Thursday, 3 November 2011

The Build-up to the Battle of Halidon Hill, 1333

At the Battle of Bannockburn, fought near Stirling in 1314, Robert Bruce had defeated the army of English king Edward II and won for himself the crown of Scotland. However Bruce’s death in 1329 reopened the long-running disputes between the Bruce and Balliol families over which had the better claim to the Scottish throne. While the victor of Bannockburn lived the Balliols accepted him as king, but Bruce died leaving only the five year old David as his heir. Edward Balliol stepped forward to claim the throne, sparking a Scottish civil war.

Events in Scotland were being watched carefully by King Edward III of England, who was keen to avenge his father’s defeat. In 1332 Edward Balliol lost the civil war and fled to England. He asked Edward for military help, promising in return to honour the agreement made by William of Scotland after the Second Battle of Alnwick and acknowledge the King of the England as his feudal superior. Edward insisted on one more concession, the return of Berwick upon Tweed to England, and then mustered an army to march north against Scotland.

Edward laid siege to Berwick, held for David Bruce by Sir Alexander Seton, on 12 April 1333. Realising that the defences were too strong to storm, Edward decided to starve the garrison out. A small watching force was left to blockade Berwick while Edward marched north to capture and burn Edinburgh. Much to Balliol’s disappointment this did not cause the Scottish nobles to make peace. Edward, having no wish to be sucked into a long campaign inside Scotland, returned to Berwick, which he reached in June.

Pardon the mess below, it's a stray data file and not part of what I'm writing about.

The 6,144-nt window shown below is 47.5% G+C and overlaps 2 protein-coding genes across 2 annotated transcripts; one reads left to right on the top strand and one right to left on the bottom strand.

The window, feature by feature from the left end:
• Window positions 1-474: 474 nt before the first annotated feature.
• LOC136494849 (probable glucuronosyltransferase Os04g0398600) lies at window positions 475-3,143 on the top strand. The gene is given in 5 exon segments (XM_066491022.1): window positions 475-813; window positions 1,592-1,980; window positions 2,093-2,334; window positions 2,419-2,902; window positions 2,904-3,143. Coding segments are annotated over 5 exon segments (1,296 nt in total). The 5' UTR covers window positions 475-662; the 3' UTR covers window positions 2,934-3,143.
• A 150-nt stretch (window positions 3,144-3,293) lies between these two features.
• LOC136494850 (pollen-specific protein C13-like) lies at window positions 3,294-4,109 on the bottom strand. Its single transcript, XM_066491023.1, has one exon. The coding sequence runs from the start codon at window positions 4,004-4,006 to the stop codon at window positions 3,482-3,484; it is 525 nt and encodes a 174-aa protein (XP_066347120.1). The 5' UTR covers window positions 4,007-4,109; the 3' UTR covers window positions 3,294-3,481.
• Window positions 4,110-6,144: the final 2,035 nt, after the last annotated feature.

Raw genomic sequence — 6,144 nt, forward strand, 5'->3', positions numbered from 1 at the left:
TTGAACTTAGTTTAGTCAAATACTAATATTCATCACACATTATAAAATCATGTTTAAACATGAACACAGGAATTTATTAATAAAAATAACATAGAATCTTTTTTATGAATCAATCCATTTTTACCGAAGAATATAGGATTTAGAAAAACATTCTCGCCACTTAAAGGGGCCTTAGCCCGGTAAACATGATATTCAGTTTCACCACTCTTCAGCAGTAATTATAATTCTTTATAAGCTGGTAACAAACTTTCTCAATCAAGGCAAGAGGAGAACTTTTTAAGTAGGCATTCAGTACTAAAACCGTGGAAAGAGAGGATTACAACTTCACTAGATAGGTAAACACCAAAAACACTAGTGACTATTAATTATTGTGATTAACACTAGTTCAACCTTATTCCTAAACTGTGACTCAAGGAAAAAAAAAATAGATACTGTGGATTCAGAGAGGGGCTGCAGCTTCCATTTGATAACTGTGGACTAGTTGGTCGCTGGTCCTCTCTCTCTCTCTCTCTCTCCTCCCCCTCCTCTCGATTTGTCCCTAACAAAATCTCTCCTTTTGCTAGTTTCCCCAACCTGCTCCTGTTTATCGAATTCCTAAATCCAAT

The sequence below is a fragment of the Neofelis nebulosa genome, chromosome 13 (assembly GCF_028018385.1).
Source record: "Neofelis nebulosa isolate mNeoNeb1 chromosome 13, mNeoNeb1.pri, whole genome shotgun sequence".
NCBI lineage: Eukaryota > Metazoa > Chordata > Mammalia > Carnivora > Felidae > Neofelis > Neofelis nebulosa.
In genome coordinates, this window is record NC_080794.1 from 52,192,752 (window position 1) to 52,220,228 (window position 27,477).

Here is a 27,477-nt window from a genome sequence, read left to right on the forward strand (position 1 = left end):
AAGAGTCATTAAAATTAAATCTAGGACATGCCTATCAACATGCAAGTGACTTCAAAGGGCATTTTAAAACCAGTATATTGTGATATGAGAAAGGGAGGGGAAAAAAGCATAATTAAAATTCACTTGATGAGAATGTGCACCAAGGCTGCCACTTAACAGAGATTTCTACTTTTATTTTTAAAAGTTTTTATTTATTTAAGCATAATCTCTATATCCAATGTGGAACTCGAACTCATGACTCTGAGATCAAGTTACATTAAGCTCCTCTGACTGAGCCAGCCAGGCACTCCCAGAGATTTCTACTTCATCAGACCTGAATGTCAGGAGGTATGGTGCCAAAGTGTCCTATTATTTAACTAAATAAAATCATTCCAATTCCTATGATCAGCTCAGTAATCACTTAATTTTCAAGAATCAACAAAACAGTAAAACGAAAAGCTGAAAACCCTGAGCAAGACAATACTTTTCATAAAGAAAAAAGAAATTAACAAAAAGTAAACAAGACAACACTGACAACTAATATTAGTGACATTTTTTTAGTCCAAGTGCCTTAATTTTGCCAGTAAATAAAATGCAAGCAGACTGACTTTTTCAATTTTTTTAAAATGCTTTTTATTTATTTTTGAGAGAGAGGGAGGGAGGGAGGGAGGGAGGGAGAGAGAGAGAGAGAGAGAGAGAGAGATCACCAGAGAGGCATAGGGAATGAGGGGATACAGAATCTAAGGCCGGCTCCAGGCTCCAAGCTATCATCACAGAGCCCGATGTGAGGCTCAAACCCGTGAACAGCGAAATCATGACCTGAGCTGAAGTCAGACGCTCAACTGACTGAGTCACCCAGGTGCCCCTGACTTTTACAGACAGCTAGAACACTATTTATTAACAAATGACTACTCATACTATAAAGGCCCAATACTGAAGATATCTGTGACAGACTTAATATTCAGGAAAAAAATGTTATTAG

A large Scottish army led by Lord Archibald Douglas followed the English south from devastated Edinburgh. Rather than join battle, Douglas led his force around Berwick to lay siege to Bamburgh. The English queen was in residence at Bamburgh and Douglas hoped that the threat to his beloved wife would cause Edward to abandon the siege of Berwick, allowing the Scots to move in enough supplies and reinforcements to enable the town to hold out. The rather ungallant ruse failed. Edward stayed at Berwick.

Food in Berwick had now finally run out, so on 15 July Seton agreed to surrender Berwick on 20 July if he was not relieved by that date. Douglas now had no choice but to attack the main English army in open battle. He abandoned the siege of Bamburgh, crossed the Tweed and marched towards Berwick.

from "Battlefield Walks in Northumberland" by Rupert Matthews

1 comment:

  1. Warfare is a fascinating subject. Despite the dubious morality of using violence to achieve personal or political aims. It remains that conflict has been used to do just that throughout recorded history.

    Your article is very well done, a good read.